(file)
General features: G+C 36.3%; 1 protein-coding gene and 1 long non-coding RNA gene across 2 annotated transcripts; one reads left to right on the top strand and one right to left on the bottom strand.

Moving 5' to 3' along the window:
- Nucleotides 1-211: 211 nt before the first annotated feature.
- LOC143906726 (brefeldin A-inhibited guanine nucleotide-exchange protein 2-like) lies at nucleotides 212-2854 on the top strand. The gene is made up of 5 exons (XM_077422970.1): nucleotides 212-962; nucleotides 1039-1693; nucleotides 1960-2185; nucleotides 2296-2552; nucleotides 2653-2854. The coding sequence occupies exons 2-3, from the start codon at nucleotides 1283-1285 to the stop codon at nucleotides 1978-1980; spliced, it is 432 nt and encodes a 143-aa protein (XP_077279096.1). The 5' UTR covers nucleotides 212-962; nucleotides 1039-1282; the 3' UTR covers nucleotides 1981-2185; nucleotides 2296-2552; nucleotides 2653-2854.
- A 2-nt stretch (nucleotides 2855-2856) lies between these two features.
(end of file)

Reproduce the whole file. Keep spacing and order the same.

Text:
General features: G+C 36.3%; 1 protein-coding gene and 1 long non-coding RNA gene across 2 annotated transcripts; one reads left to right on the top strand and one right to left on the bottom strand.

Moving 5' to 3' along the window:
- Nucleotides 1-211: 211 nt before the first annotated feature.
- LOC143906726 (brefeldin A-inhibited guanine nucleotide-exchange protein 2-like) lies at nucleotides 212-2854 on the top strand. The gene is made up of 5 exons (XM_077422970.1): nucleotides 212-962; nucleotides 1039-1693; nucleotides 1960-2185; nucleotides 2296-2552; nucleotides 2653-2854. The coding sequence occupies exons 2-3, from the start codon at nucleotides 1283-1285 to the stop codon at nucleotides 1978-1980; spliced, it is 432 nt and encodes a 143-aa protein (XP_077279096.1). The 5' UTR covers nucleotides 212-962; nucleotides 1039-1282; the 3' UTR covers nucleotides 1981-2185; nucleotides 2296-2552; nucleotides 2653-2854.
- A 2-nt stretch (nucleotides 2855-2856) lies between these two features.